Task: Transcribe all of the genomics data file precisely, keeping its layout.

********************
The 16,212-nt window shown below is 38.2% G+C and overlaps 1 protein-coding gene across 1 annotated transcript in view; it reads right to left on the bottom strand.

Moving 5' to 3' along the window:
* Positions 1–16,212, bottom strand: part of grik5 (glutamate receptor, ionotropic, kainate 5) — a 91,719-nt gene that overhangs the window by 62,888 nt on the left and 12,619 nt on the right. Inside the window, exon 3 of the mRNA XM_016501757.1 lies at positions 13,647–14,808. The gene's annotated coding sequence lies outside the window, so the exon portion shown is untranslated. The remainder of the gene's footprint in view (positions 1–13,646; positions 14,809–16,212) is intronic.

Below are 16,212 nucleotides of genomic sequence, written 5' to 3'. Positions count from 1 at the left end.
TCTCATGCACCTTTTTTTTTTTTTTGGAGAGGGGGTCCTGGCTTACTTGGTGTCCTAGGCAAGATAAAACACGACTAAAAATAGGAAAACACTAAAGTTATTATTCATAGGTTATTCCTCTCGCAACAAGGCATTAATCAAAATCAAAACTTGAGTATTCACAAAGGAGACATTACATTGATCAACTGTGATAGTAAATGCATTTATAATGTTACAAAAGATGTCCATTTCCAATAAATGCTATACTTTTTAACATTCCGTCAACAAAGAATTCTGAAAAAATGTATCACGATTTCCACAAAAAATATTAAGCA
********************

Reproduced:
The 16,212-nt window shown below is 38.2% G+C and overlaps 1 protein-coding gene across 1 annotated transcript in view; it reads right to left on the bottom strand.

Moving 5' to 3' along the window:
* Positions 1–16,212, bottom strand: part of grik5 (glutamate receptor, ionotropic, kainate 5) — a 91,719-nt gene that overhangs the window by 62,888 nt on the left and 12,619 nt on the right. Inside the window, exon 3 of the mRNA XM_016501757.1 lies at positions 13,647–14,808. The gene's annotated coding sequence lies outside the window, so the exon portion shown is untranslated. The remainder of the gene's footprint in view (positions 1–13,646; positions 14,809–16,212) is intronic.

Below are 16,212 nucleotides of genomic sequence, written 5' to 3'. Positions count from 1 at the left end.
TCTCATGCACCTTTTTTTTTTTTTTGGAGAGGGGGTCCTGGCTTACTTGGTGTCCTAGGCAAGATAAAACACGACTAAAAATAGGAAAACACTAAAGTTATTATTCATAGGTTATTCCTCTCGCAACAAGGCATTAATCAAAATCAAAACTTGAGTATTCACAAAGGAGACATTACATTGATCAACTGTGATAGTAAATGCATTTATAATGTTACAAAAGATGTCCATTTCCAATAAATGCTATACTTTTTAACATTCCGTCAACAAAGAATTCTGAAAAAATGTATCACGATTTCCACAAAAAATATTAAGCA